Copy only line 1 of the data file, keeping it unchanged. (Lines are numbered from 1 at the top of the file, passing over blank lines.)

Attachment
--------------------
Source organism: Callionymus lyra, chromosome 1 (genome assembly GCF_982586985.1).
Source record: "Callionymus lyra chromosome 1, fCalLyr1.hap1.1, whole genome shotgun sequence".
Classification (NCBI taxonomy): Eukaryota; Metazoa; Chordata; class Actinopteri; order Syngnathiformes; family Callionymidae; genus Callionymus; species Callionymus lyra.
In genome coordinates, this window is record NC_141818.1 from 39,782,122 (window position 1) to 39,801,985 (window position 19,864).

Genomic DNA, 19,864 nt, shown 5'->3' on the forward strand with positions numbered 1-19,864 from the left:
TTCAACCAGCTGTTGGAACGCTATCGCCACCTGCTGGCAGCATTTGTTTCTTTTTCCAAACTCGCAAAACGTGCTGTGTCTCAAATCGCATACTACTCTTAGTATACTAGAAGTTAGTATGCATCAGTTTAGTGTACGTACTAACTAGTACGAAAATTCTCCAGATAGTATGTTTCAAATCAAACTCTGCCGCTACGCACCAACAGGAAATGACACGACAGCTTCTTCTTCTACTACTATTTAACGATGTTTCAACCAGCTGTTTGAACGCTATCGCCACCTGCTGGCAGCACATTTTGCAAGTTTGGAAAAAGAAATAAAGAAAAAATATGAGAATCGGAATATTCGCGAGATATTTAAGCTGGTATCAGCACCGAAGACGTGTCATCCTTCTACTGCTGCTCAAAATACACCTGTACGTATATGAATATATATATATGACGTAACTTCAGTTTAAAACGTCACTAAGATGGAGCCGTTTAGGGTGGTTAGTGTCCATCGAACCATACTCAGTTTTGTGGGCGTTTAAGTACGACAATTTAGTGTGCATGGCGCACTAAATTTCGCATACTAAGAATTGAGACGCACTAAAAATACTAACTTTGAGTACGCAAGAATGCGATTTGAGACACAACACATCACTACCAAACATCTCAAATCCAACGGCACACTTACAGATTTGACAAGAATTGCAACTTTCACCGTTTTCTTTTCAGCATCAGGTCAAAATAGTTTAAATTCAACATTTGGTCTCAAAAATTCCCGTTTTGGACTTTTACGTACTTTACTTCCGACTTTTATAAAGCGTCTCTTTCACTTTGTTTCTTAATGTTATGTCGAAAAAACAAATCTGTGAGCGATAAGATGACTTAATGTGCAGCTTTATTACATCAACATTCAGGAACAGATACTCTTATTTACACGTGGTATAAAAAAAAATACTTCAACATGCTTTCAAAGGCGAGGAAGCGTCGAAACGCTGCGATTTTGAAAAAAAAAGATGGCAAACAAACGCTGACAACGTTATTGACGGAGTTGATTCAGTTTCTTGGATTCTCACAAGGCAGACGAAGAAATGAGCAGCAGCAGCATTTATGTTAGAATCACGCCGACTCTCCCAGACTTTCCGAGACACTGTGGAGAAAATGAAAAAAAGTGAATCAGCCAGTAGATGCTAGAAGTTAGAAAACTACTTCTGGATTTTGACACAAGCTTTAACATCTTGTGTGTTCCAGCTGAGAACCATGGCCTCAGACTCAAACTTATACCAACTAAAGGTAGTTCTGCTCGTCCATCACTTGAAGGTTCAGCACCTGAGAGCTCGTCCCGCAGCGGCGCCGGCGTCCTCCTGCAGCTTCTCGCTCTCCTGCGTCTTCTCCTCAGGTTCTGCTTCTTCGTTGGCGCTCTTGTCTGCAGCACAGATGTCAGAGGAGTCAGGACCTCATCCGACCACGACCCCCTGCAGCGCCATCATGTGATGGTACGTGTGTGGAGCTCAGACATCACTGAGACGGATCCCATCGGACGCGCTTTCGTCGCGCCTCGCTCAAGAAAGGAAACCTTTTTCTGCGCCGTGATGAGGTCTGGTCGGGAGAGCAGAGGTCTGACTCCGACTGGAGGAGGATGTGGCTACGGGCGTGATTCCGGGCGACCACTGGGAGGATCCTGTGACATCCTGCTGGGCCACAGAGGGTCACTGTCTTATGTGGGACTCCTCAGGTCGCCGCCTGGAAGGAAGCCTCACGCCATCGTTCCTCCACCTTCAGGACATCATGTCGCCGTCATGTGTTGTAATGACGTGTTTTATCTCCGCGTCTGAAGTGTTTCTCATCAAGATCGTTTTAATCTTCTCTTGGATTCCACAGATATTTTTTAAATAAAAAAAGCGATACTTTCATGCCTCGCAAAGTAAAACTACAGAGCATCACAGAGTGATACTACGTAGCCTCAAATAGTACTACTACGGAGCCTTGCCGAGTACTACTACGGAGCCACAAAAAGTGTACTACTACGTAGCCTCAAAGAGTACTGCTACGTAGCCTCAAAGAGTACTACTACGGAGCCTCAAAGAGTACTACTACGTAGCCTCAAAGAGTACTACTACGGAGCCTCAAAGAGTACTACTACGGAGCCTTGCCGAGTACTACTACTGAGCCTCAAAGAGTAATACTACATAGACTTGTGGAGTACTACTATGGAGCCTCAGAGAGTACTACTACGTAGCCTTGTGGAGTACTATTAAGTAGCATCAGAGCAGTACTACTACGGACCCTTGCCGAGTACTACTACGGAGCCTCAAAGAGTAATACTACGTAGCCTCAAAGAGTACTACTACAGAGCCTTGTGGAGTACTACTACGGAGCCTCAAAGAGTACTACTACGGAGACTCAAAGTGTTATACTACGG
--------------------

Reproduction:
Source organism: Callionymus lyra, chromosome 1 (genome assembly GCF_982586985.1).